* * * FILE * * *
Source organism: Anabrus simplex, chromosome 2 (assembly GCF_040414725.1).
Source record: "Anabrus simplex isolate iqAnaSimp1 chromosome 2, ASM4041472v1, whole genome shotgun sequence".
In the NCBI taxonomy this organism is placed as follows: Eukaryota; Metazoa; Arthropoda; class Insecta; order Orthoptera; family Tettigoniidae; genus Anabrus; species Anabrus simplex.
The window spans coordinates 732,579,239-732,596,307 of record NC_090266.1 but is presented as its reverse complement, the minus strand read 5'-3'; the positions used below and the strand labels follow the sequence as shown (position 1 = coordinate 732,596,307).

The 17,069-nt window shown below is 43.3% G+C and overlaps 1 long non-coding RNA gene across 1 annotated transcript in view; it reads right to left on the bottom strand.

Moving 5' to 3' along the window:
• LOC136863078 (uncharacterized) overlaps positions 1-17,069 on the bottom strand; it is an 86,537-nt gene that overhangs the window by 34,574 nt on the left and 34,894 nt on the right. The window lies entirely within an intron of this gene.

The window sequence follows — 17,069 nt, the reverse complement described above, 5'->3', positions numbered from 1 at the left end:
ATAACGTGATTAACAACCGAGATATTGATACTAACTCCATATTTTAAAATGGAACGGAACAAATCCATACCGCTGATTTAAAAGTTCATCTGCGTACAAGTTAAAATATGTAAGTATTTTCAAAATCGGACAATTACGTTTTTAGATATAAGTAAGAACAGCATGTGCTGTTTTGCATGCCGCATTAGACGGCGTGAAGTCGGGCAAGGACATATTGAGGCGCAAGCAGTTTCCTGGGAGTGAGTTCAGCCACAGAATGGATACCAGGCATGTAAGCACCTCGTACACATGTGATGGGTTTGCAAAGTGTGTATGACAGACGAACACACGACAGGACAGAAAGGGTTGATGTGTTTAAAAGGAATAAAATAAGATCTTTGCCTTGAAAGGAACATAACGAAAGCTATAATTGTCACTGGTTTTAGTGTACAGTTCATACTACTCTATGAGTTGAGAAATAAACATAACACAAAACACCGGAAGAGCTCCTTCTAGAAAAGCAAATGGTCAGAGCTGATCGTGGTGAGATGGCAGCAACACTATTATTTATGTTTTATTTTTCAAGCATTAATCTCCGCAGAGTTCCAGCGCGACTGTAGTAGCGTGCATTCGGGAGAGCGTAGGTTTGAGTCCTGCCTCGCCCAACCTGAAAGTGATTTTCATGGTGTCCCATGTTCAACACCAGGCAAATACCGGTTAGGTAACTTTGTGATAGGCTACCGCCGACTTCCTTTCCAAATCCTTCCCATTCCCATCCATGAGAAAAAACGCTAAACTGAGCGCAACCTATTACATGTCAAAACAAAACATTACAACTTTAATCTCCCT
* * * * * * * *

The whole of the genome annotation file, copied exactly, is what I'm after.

Source organism: Anabrus simplex, chromosome 2 (assembly GCF_040414725.1).
Source record: "Anabrus simplex isolate iqAnaSimp1 chromosome 2, ASM4041472v1, whole genome shotgun sequence".
In the NCBI taxonomy this organism is placed as follows: Eukaryota; Metazoa; Arthropoda; class Insecta; order Orthoptera; family Tettigoniidae; genus Anabrus; species Anabrus simplex.
The window spans coordinates 732,579,239-732,596,307 of record NC_090266.1 but is presented as its reverse complement, the minus strand read 5'-3'; the positions used below and the strand labels follow the sequence as shown (position 1 = coordinate 732,596,307).

The 17,069-nt window shown below is 43.3% G+C and overlaps 1 long non-coding RNA gene across 1 annotated transcript in view; it reads right to left on the bottom strand.

Moving 5' to 3' along the window:
• LOC136863078 (uncharacterized) overlaps positions 1-17,069 on the bottom strand; it is an 86,537-nt gene that overhangs the window by 34,574 nt on the left and 34,894 nt on the right. The window lies entirely within an intron of this gene.

The window sequence follows — 17,069 nt, the reverse complement described above, 5'->3', positions numbered from 1 at the left end:
ATAACGTGATTAACAACCGAGATATTGATACTAACTCCATATTTTAAAATGGAACGGAACAAATCCATACCGCTGATTTAAAAGTTCATCTGCGTACAAGTTAAAATATGTAAGTATTTTCAAAATCGGACAATTACGTTTTTAGATATAAGTAAGAACAGCATGTGCTGTTTTGCATGCCGCATTAGACGGCGTGAAGTCGGGCAAGGACATATTGAGGCGCAAGCAGTTTCCTGGGAGTGAGTTCAGCCACAGAATGGATACCAGGCATGTAAGCACCTCGTACACATGTGATGGGTTTGCAAAGTGTGTATGACAGACGAACACACGACAGGACAGAAAGGGTTGATGTGTTTAAAAGGAATAAAATAAGATCTTTGCCTTGAAAGGAACATAACGAAAGCTATAATTGTCACTGGTTTTAGTGTACAGTTCATACTACTCTATGAGTTGAGAAATAAACATAACACAAAACACCGGAAGAGCTCCTTCTAGAAAAGCAAATGGTCAGAGCTGATCGTGGTGAGATGGCAGCAACACTATTATTTATGTTTTATTTTTCAAGCATTAATCTCCGCAGAGTTCCAGCGCGACTGTAGTAGCGTGCATTCGGGAGAGCGTAGGTTTGAGTCCTGCCTCGCCCAACCTGAAAGTGATTTTCATGGTGTCCCATGTTCAACACCAGGCAAATACCGGTTAGGTAACTTTGTGATAGGCTACCGCCGACTTCCTTTCCAAATCCTTCCCATTCCCATCCATGAGAAAAAACGCTAAACTGAGCGCAACCTATTACATGTCAAAACAAAACATTACAACTTTAATCTCCCT